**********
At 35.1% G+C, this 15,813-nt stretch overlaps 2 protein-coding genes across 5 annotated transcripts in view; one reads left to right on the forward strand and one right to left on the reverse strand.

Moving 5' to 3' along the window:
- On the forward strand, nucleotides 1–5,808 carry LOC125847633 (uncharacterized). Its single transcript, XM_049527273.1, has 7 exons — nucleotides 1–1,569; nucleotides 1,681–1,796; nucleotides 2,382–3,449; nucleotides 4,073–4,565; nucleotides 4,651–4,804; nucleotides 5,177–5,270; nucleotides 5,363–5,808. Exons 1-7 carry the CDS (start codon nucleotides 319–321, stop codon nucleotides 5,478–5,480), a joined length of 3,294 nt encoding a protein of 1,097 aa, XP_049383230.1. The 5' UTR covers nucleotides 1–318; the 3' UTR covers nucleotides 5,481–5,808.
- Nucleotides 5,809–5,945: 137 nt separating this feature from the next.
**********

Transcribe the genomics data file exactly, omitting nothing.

At 35.1% G+C, this 15,813-nt stretch overlaps 2 protein-coding genes across 5 annotated transcripts in view; one reads left to right on the forward strand and one right to left on the reverse strand.

Moving 5' to 3' along the window:
- On the forward strand, nucleotides 1–5,808 carry LOC125847633 (uncharacterized). Its single transcript, XM_049527273.1, has 7 exons — nucleotides 1–1,569; nucleotides 1,681–1,796; nucleotides 2,382–3,449; nucleotides 4,073–4,565; nucleotides 4,651–4,804; nucleotides 5,177–5,270; nucleotides 5,363–5,808. Exons 1-7 carry the CDS (start codon nucleotides 319–321, stop codon nucleotides 5,478–5,480), a joined length of 3,294 nt encoding a protein of 1,097 aa, XP_049383230.1. The 5' UTR covers nucleotides 1–318; the 3' UTR covers nucleotides 5,481–5,808.
- Nucleotides 5,809–5,945: 137 nt separating this feature from the next.